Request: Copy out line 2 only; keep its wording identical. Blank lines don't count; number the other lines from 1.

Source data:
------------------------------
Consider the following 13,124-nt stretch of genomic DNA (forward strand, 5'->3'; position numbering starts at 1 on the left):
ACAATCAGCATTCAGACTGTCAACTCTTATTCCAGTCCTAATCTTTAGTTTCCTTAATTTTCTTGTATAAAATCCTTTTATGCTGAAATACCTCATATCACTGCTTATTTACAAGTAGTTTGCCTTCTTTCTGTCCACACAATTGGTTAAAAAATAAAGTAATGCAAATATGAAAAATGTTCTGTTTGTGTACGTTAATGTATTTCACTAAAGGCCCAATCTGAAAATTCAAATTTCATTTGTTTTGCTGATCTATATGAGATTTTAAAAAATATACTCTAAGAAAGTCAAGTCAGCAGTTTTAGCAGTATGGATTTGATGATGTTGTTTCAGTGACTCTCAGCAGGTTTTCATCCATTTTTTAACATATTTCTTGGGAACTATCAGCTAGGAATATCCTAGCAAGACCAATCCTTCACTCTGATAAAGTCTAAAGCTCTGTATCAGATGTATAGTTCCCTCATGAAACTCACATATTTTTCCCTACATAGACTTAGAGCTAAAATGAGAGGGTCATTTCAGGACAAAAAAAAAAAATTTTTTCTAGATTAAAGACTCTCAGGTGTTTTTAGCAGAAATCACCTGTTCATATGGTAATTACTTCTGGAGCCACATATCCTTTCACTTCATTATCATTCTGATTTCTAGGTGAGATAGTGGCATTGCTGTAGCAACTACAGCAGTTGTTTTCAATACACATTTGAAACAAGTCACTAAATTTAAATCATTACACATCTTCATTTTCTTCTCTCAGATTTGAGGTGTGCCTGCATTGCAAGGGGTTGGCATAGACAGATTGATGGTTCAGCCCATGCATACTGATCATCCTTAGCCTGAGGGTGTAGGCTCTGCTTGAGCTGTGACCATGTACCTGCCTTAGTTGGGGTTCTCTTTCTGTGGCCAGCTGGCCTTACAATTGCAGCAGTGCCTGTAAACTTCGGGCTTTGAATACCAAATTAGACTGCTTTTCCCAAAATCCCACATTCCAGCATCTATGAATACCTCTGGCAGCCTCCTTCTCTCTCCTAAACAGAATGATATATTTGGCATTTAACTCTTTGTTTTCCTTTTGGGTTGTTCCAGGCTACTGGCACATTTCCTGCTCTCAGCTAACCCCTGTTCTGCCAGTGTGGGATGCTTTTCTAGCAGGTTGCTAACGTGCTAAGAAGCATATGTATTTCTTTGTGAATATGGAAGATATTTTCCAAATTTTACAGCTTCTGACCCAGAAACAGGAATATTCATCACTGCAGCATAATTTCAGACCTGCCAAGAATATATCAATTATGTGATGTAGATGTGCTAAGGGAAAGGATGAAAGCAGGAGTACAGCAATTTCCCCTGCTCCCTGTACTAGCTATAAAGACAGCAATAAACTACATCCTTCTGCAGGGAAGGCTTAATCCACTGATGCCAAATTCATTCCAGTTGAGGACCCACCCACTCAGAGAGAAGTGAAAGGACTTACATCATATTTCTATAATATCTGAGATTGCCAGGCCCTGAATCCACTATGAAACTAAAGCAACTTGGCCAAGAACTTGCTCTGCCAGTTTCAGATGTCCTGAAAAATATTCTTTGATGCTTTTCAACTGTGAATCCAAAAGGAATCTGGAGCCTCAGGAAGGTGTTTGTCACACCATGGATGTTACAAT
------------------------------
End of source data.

ACAATCAGCATTCAGACTGTCAACTCTTATTCCAGTCCTAATCTTTAGTTTCCTTAATTTTCTTGTATAAAATCCTTTTATGCTGAAATACCTCATATCACTGCTTATTTACAAGTAGTTTGCCTTCTTTCTGTCCACACAATTGGTTAAAAAATAAAGTAATGCAAATATGAAAAATGTTCTGTTTGTGTACGTTAATGTATTTCACTAAAGGCCCAATCTGAAAATTCAAATTTCATTTGTTTTGCTGATCTATATGAGATTTTAAAAAATATACTCTAAGAAAGTCAAGTCAGCAGTTTTAGCAGTATGGATTTGATGATGTTGTTTCAGTGACTCTCAGCAGGTTTTCATCCATTTTTTAACATATTTCTTGGGAACTATCAGCTAGGAATATCCTAGCAAGACCAATCCTTCACTCTGATAAAGTCTAAAGCTCTGTATCAGATGTATAGTTCCCTCATGAAACTCACATATTTTTCCCTACATAGACTTAGAGCTAAAATGAGAGGGTCATTTCAGGACAAAAAAAAAAAATTTTTTCTAGATTAAAGACTCTCAGGTGTTTTTAGCAGAAATCACCTGTTCATATGGTAATTACTTCTGGAGCCACATATCCTTTCACTTCATTATCATTCTGATTTCTAGGTGAGATAGTGGCATTGCTGTAGCAACTACAGCAGTTGTTTTCAATACACATTTGAAACAAGTCACTAAATTTAAATCATTACACATCTTCATTTTCTTCTCTCAGATTTGAGGTGTGCCTGCATTGCAAGGGGTTGGCATAGACAGATTGATGGTTCAGCCCATGCATACTGATCATCCTTAGCCTGAGGGTGTAGGCTCTGCTTGAGCTGTGACCATGTACCTGCCTTAGTTGGGGTTCTCTTTCTGTGGCCAGCTGGCCTTACAATTGCAGCAGTGCCTGTAAACTTCGGGCTTTGAATACCAAATTAGACTGCTTTTCCCAAAATCCCACATTCCAGCATCTATGAATACCTCTGGCAGCCTCCTTCTCTCTCCTAAACAGAATGATATATTTGGCATTTAACTCTTTGTTTTCCTTTTGGGTTGTTCCAGGCTACTGGCACATTTCCTGCTCTCAGCTAACCCCTGTTCTGCCAGTGTGGGATGCTTTTCTAGCAGGTTGCTAACGTGCTAAGAAGCATATGTATTTCTTTGTGAATATGGAAGATATTTTCCAAATTTTACAGCTTCTGACCCAGAAACAGGAATATTCATCACTGCAGCATAATTTCAGACCTGCCAAGAATATATCAATTATGTGATGTAGATGTGCTAAGGGAAAGGATGAAAGCAGGAGTACAGCAATTTCCCCTGCTCCCTGTACTAGCTATAAAGACAGCAATAAACTACATCCTTCTGCAGGGAAGGCTTAATCCACTGATGCCAAATTCATTCCAGTTGAGGACCCACCCACTCAGAGAGAAGTGAAAGGACTTACATCATATTTCTATAATATCTGAGATTGCCAGGCCCTGAATCCACTATGAAACTAAAGCAACTTGGCCAAGAACTTGCTCTGCCAGTTTCAGATGTCCTGAAAAATATTCTTTGATGCTTTTCAACTGTGAATCCAAAAGGAATCTGGAGCCTCAGGAAGGTGTTTGTCACACCATGGATGTTACAAT